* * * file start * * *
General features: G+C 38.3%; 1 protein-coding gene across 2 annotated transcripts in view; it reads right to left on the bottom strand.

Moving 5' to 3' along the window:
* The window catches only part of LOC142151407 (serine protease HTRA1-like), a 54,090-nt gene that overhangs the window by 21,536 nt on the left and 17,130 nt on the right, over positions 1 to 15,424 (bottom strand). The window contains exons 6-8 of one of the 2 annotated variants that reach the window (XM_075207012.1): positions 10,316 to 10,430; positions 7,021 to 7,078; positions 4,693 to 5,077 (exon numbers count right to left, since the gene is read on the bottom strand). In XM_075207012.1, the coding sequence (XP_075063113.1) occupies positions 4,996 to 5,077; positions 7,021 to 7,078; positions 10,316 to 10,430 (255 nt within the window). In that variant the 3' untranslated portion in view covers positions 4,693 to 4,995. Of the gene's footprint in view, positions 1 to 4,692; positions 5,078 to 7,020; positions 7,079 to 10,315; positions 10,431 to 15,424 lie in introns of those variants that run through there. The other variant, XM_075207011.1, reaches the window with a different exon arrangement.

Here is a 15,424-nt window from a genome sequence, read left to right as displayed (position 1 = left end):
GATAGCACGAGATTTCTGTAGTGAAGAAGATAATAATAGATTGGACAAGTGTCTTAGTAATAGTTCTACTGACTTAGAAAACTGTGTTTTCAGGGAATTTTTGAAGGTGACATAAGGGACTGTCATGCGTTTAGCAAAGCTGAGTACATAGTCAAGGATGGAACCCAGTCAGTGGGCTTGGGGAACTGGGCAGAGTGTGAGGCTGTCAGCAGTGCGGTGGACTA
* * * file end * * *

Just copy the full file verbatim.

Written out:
General features: G+C 38.3%; 1 protein-coding gene across 2 annotated transcripts in view; it reads right to left on the bottom strand.

Moving 5' to 3' along the window:
* The window catches only part of LOC142151407 (serine protease HTRA1-like), a 54,090-nt gene that overhangs the window by 21,536 nt on the left and 17,130 nt on the right, over positions 1 to 15,424 (bottom strand). The window contains exons 6-8 of one of the 2 annotated variants that reach the window (XM_075207012.1): positions 10,316 to 10,430; positions 7,021 to 7,078; positions 4,693 to 5,077 (exon numbers count right to left, since the gene is read on the bottom strand). In XM_075207012.1, the coding sequence (XP_075063113.1) occupies positions 4,996 to 5,077; positions 7,021 to 7,078; positions 10,316 to 10,430 (255 nt within the window). In that variant the 3' untranslated portion in view covers positions 4,693 to 4,995. Of the gene's footprint in view, positions 1 to 4,692; positions 5,078 to 7,020; positions 7,079 to 10,315; positions 10,431 to 15,424 lie in introns of those variants that run through there. The other variant, XM_075207011.1, reaches the window with a different exon arrangement.

Here is a 15,424-nt window from a genome sequence, read left to right as displayed (position 1 = left end):
GATAGCACGAGATTTCTGTAGTGAAGAAGATAATAATAGATTGGACAAGTGTCTTAGTAATAGTTCTACTGACTTAGAAAACTGTGTTTTCAGGGAATTTTTGAAGGTGACATAAGGGACTGTCATGCGTTTAGCAAAGCTGAGTACATAGTCAAGGATGGAACCCAGTCAGTGGGCTTGGGGAACTGGGCAGAGTGTGAGGCTGTCAGCAGTGCGGTGGACTA